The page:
by Jon Sullivan - 2020-08-14<<<<< previous blog next blog >>>>>
"An expert is a man who has made all the mistakes which can be made, in a narrow field." - Robert A. Heinlein
My last post was about the idea that broad general knowledge was a trap. In that knowing a little bit about a lot of things might be good in trivia games, but it would fail when it came time to find the truth. I argued that a single subject expert was superior to a master at general knowledge. That post was in part motivated to troll people about my photo of a fake glass of whiskey. But mostly it was just me being angry about how Americans have so aggressively used facts to prove lies. Specifically the gaiter mask thing, but also flat earth, and QAnon, and Covid is like the flu, the idea that science = fake news, anti-vax. On and on. Americans, on both the left and right, have demonized being an expert. And I call bullshit. Experts are experts. General knowledge is trivia.
One of my oldest friends took me to task over that, reminding me that my youth was spent passionately arguing the opposite. And that my favorite author from that time famously said, "A human being should be able to change a diaper, plan an invasion, butcher a hog, conn a ship, design a building, write a sonnet, balance accounts, build a wall, set a bone, comfort the dying, take orders, give orders, cooperate, act alone, solve equations, analyze a new problem, pitch manure, program a computer, cook a tasty meal, fight efficiently, die gallantly. Specialization is for insects."
Mike Mike Mike........ I know when you are baiting me. And of course you know I'll find the bait irresistible.
So yes, Heinlein was one of the people who had a major impact on the person I grew up to be. And his heroes were usually great heroic men of broad and clever knowledge. He would drop them on an unfamiliar planet and they would thrive. They would build whatever needed to be built, kill whatever needed to be killed, and prevail by virtue of knowing every skill. And always with enlightening discussions of morality, politics, and sociology. They never specialized. They never needed to seek experts. The stories inspired me.
But as I've grown much older I've soured on many of his ideas, especially the libertarian and patriarchal ones. I've also come to lose a lot of faith in that sort of jack-of-all-trades general knowledge as a valuable goal in itself. In 2020 we literally carry all the world's knowledge in our pockets. And here we are...... more stupid than ever. It seems like the prepper, libertarian, master-of-all-trades mentality espoused in your quote also leads one to vote for Mad King Donald, need an AR-15 to shoo people off your sidewalk, and refuse to wear a mask in a pandemic.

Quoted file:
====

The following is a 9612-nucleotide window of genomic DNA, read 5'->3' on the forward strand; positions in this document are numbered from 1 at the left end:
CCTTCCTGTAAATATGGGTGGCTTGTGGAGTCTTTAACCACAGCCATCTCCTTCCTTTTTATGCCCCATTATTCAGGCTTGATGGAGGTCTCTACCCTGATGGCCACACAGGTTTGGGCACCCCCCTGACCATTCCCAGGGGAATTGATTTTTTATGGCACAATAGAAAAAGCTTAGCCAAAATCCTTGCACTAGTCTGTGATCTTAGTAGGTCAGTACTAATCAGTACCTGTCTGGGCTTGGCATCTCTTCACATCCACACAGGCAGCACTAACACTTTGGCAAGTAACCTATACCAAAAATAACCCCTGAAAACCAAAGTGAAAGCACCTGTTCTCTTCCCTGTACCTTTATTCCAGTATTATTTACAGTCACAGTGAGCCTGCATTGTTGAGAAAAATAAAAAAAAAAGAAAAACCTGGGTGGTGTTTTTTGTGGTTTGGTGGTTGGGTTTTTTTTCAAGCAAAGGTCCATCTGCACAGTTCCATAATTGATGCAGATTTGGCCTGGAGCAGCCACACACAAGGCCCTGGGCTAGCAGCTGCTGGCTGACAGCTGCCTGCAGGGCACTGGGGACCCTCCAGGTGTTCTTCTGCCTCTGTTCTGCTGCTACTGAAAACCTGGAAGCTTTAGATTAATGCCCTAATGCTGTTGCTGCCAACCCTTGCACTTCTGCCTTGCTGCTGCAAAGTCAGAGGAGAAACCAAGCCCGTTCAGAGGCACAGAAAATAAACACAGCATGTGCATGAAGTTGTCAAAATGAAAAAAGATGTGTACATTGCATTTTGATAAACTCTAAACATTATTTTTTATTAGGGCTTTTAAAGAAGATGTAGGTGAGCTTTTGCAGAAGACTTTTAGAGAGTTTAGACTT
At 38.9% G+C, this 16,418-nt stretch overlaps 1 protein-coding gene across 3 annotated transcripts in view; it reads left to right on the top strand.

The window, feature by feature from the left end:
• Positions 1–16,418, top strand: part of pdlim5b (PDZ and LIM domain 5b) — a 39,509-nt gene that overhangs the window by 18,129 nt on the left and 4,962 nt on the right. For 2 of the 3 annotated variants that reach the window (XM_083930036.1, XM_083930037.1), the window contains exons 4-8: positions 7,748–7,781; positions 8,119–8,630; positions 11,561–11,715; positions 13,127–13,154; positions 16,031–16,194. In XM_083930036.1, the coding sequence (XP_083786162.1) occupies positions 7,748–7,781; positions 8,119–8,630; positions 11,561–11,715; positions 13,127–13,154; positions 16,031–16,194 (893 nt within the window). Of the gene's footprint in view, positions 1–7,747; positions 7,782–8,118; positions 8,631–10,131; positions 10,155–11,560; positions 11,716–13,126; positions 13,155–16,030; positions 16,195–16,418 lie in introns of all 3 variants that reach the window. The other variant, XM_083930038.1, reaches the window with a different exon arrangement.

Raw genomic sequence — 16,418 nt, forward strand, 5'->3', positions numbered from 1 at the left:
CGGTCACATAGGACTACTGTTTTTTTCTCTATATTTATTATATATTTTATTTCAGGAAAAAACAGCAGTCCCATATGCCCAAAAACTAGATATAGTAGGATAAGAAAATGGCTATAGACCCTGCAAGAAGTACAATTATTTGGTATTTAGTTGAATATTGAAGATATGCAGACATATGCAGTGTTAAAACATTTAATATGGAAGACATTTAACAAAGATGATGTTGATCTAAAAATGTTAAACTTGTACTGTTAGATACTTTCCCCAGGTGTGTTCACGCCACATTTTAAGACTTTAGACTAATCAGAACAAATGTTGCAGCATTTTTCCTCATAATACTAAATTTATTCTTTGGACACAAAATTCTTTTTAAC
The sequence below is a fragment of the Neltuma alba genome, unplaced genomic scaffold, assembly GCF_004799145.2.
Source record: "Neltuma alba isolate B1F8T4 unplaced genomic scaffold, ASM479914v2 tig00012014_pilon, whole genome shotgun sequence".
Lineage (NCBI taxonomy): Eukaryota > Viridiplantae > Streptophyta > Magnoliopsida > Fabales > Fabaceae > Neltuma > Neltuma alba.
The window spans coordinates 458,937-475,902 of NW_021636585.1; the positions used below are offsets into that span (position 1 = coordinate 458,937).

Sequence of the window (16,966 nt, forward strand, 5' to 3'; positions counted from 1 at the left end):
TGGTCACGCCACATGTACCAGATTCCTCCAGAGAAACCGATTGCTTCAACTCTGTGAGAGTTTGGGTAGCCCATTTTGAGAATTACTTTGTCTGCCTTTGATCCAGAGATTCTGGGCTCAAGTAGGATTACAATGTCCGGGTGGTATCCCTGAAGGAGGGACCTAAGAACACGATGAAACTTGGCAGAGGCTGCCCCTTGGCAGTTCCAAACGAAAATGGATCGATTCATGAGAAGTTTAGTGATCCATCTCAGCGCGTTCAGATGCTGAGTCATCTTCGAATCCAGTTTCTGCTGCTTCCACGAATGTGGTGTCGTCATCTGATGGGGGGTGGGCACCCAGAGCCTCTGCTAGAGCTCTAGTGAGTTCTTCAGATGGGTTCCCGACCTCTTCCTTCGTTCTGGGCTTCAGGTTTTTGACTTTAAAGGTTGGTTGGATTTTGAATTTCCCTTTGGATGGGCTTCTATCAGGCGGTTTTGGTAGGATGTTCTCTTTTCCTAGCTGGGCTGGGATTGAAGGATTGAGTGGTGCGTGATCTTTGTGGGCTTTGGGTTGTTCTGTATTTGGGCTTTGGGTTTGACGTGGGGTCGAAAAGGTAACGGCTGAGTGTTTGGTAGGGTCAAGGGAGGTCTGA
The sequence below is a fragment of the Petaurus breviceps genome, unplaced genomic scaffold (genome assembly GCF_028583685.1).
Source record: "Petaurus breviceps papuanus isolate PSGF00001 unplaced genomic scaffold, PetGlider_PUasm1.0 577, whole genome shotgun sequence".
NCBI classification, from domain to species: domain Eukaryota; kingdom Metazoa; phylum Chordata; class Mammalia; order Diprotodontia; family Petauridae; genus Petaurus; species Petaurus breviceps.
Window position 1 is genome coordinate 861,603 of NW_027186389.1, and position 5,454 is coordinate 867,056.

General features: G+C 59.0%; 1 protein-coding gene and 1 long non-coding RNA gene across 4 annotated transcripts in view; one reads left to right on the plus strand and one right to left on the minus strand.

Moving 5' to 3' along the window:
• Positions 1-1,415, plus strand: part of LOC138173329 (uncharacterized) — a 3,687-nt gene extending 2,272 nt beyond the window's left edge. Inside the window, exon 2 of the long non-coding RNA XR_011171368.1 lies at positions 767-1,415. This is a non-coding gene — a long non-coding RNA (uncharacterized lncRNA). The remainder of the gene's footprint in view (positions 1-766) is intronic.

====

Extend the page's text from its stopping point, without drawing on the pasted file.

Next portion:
Two things........ 1) Obviously I'm never going to suggest people avoid knowing as much knowledge, and having as many skills, as they want to absorb. 2) If your goal is to live a self sufficient life off the grid where your success depends on all those skills in the quote, then having all those skills is a very good idea. I'm not anti knowledge. I'm pro knowledge. As I said in my previous post, truth depends on context. And having a broad knowledge of many things will help you understand the context. Or........ you know....... you could just ask an expert. Seriously. The same tool in your pocket that gives you access to all the world's knowledge also gives you access to all the experts. My point is that a powerful collection of trivia will lead you to conclude the earth is flat, and that an evil cult is ruling the planet. Which is useless. Just ask an expert. Pay a professional. Read the directions.
As I've grown much older I've come to accept, with great joy by the way, that I don't need to know how to butcher a hog. One of the reasons I live in the city is that we have places here that will sell you, and I'm not making this up, conveniently trimmed and wrapped pork in individual portions. It's actually common here. I can get it delivered.<<<<< previous blog next blog >>>>>